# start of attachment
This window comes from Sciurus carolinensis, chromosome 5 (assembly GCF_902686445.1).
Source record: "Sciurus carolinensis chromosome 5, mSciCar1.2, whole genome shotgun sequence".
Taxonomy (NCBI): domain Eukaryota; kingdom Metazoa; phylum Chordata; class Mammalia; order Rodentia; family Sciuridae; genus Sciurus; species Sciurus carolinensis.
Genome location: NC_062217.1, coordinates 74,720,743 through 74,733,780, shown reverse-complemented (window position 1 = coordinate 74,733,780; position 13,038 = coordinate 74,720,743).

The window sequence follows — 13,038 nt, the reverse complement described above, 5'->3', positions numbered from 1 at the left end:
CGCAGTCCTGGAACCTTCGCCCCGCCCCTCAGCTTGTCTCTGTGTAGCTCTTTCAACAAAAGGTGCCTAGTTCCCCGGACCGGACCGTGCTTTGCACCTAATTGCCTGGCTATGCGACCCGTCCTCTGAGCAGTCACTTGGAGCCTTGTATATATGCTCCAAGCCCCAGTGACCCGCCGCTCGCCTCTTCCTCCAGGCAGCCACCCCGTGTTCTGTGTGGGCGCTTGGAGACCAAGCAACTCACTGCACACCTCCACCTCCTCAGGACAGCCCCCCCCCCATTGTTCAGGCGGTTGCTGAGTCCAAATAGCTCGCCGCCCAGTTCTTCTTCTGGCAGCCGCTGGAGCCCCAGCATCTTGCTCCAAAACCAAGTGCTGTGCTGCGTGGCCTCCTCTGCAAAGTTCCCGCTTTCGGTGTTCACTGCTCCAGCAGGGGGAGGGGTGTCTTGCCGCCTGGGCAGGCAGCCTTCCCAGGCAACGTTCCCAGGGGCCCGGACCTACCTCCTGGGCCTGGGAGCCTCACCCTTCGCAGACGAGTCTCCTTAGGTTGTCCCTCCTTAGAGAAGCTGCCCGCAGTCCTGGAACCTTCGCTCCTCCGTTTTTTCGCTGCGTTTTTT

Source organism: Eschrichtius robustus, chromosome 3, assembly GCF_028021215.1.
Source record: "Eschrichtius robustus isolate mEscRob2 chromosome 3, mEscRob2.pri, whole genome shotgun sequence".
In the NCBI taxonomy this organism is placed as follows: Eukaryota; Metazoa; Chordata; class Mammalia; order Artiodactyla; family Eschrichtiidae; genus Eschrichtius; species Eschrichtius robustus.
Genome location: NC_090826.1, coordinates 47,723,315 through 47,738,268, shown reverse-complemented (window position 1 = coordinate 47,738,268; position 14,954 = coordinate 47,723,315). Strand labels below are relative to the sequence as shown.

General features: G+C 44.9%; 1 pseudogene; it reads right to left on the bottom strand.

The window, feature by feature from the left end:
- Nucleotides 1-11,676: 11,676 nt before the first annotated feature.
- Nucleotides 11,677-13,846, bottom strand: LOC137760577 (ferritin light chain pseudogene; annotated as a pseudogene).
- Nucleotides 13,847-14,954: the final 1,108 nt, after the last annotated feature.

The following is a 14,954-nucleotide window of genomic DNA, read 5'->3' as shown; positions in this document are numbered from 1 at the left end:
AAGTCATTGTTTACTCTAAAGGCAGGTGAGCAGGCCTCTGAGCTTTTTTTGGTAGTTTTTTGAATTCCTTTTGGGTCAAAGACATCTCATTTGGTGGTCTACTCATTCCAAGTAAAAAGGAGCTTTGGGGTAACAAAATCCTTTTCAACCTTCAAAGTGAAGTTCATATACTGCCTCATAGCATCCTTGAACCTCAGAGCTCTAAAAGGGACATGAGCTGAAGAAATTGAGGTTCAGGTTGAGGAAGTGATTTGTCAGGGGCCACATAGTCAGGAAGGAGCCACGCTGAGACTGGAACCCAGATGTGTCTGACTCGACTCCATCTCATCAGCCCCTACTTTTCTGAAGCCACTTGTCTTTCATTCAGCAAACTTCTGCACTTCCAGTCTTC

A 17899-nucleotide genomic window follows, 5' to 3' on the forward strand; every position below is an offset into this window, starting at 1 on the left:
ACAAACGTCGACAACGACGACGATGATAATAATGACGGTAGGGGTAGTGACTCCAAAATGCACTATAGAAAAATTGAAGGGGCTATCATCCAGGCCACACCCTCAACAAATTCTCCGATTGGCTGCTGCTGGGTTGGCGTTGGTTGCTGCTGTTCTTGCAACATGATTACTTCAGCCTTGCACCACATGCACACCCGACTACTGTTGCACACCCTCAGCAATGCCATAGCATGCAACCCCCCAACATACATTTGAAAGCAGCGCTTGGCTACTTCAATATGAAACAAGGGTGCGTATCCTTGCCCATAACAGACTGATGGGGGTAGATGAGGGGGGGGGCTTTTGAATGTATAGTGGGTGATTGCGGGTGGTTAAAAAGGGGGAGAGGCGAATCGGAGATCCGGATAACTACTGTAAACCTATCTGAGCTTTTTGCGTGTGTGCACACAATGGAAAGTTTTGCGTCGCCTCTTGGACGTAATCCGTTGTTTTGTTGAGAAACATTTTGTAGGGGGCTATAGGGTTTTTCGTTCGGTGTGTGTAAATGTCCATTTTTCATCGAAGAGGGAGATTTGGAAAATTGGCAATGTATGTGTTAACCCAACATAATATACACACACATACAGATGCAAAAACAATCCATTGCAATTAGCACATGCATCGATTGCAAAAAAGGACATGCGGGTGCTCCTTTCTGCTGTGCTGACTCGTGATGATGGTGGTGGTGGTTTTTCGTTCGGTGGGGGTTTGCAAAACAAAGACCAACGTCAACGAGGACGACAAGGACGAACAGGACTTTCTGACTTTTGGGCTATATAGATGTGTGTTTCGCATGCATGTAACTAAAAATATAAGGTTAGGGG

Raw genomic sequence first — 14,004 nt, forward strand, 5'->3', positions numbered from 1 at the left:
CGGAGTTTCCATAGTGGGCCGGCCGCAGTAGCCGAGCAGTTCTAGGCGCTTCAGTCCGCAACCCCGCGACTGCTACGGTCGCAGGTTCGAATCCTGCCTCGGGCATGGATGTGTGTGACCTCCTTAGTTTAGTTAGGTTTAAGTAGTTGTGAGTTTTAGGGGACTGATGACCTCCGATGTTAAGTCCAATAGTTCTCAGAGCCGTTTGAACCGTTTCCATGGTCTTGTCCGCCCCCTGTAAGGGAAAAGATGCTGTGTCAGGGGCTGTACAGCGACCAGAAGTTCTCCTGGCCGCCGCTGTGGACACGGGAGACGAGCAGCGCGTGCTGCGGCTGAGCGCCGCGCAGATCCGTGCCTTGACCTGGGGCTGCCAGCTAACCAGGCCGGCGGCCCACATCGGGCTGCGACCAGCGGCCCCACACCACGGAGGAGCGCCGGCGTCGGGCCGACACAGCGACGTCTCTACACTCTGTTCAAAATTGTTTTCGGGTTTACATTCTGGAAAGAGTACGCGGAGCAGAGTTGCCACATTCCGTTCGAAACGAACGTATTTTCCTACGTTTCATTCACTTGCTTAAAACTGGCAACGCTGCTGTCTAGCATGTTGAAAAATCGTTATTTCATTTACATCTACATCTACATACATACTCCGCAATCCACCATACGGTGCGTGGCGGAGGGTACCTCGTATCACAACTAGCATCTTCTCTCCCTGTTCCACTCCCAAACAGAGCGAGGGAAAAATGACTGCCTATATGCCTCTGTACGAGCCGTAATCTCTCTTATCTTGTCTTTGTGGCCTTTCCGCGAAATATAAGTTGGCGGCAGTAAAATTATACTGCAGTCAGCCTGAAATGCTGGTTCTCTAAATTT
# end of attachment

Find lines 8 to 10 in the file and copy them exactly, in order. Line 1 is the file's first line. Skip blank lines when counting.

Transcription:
Source record: "Eschrichtius robustus isolate mEscRob2 chromosome 3, mEscRob2.pri, whole genome shotgun sequence".
In the NCBI taxonomy this organism is placed as follows: Eukaryota; Metazoa; Chordata; class Mammalia; order Artiodactyla; family Eschrichtiidae; genus Eschrichtius; species Eschrichtius robustus.
Genome location: NC_090826.1, coordinates 47,723,315 through 47,738,268, shown reverse-complemented (window position 1 = coordinate 47,738,268; position 14,954 = coordinate 47,723,315). Strand labels below are relative to the sequence as shown.